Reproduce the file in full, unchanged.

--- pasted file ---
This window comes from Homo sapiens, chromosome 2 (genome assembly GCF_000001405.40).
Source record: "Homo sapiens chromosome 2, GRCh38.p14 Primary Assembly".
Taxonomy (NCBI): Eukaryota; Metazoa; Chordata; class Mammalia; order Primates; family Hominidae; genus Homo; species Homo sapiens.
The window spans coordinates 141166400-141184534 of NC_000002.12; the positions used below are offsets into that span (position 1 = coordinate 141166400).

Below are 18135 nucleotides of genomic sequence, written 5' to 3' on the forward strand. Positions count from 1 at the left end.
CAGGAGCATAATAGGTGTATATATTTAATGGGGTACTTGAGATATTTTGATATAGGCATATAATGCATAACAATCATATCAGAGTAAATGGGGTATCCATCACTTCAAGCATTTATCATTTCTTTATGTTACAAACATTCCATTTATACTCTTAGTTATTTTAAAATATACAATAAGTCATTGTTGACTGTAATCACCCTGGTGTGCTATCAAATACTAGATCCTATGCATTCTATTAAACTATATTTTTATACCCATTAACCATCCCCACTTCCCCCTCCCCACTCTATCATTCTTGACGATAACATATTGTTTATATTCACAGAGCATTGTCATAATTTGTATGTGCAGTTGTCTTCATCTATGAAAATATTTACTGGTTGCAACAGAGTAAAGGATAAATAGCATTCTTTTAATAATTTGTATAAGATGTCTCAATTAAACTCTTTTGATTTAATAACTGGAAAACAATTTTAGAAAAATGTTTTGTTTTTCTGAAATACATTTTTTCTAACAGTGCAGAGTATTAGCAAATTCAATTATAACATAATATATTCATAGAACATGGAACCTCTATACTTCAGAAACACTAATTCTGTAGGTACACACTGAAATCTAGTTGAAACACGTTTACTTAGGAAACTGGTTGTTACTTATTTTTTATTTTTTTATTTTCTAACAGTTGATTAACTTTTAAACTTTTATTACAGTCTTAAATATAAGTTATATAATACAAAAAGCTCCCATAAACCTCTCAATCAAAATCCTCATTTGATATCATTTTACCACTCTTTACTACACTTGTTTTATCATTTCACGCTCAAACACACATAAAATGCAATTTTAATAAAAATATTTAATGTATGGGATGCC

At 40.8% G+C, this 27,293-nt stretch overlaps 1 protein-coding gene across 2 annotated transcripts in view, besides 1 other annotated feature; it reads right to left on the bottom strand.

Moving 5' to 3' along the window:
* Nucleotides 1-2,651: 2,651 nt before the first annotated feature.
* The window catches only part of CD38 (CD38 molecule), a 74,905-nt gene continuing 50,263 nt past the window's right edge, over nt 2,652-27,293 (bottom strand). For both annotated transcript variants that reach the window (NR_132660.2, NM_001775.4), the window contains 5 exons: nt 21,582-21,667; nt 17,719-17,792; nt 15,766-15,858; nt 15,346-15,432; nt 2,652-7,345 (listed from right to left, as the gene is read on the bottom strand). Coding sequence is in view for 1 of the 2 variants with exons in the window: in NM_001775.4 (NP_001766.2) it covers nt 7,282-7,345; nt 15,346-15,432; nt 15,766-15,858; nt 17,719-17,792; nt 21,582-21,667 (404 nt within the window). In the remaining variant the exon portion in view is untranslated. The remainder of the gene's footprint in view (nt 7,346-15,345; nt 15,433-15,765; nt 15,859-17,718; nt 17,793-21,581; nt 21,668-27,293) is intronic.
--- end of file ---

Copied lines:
This window comes from Homo sapiens, chromosome 2 (genome assembly GCF_000001405.40).
Source record: "Homo sapiens chromosome 2, GRCh38.p14 Primary Assembly".
Taxonomy (NCBI): Eukaryota; Metazoa; Chordata; class Mammalia; order Primates; family Hominidae; genus Homo; species Homo sapiens.
The window spans coordinates 141166400-141184534 of NC_000002.12; the positions used below are offsets into that span (position 1 = coordinate 141166400).

Below are 18135 nucleotides of genomic sequence, written 5' to 3' on the forward strand. Positions count from 1 at the left end.
CAGGAGCATAATAGGTGTATATATTTAATGGGGTACTTGAGATATTTTGATATAGGCATATAATGCATAACAATCATATCAGAGTAAATGGGGTATCCATCACTTCAAGCATTTATCATTTCTTTATGTTACAAACATTCCATTTATACTCTTAGTTATTTTAAAATATACAATAAGTCATTGTTGACTGTAATCACCCTGGTGTGCTATCAAATACTAGATCCTATGCATTCTATTAAACTATATTTTTATACCCATTAACCATCCCCACTTCCCCCTCCCCACTCTATCATTCTTGACGATAACATATTGTTTATATTCACAGAGCATTGTCATAATTTGTATGTGCAGTTGTCTTCATCTATGAAAATATTTACTGGTTGCAACAGAGTAAAGGATAAATAGCATTCTTTTAATAATTTGTATAAGATGTCTCAATTAAACTCTTTTGATTTAATAACTGGAAAACAATTTTAGAAAAATGTTTTGTTTTTCTGAAATACATTTTTTCTAACAGTGCAGAGTATTAGCAAATTCAATTATAACATAATATATTCATAGAACATGGAACCTCTATACTTCAGAAACACTAATTCTGTAGGTACACACTGAAATCTAGTTGAAACACGTTTACTTAGGAAACTGGTTGTTACTTATTTTTTATTTTTTTATTTTCTAACAGTTGATTAACTTTTAAACTTTTATTACAGTCTTAAATATAAGTTATATAATACAAAAAGCTCCCATAAACCTCTCAATCAAAATCCTCATTTGATATCATTTTACCACTCTTTACTACACTTGTTTTATCATTTCACGCTCAAACACACATAAAATGCAATTTTAATAAAAATATTTAATGTATGGGATGCC

At 40.8% G+C, this 27,293-nt stretch overlaps 1 protein-coding gene across 2 annotated transcripts in view, besides 1 other annotated feature; it reads right to left on the bottom strand.

Moving 5' to 3' along the window:
* Nucleotides 1-2,651: 2,651 nt before the first annotated feature.
* The window catches only part of CD38 (CD38 molecule), a 74,905-nt gene continuing 50,263 nt past the window's right edge, over nt 2,652-27,293 (bottom strand). For both annotated transcript variants that reach the window (NR_132660.2, NM_001775.4), the window contains 5 exons: nt 21,582-21,667; nt 17,719-17,792; nt 15,766-15,858; nt 15,346-15,432; nt 2,652-7,345 (listed from right to left, as the gene is read on the bottom strand). Coding sequence is in view for 1 of the 2 variants with exons in the window: in NM_001775.4 (NP_001766.2) it covers nt 7,282-7,345; nt 15,346-15,432; nt 15,766-15,858; nt 17,719-17,792; nt 21,582-21,667 (404 nt within the window). In the remaining variant the exon portion in view is untranslated. The remainder of the gene's footprint in view (nt 7,346-15,345; nt 15,433-15,765; nt 15,859-17,718; nt 17,793-21,581; nt 21,668-27,293) is intronic.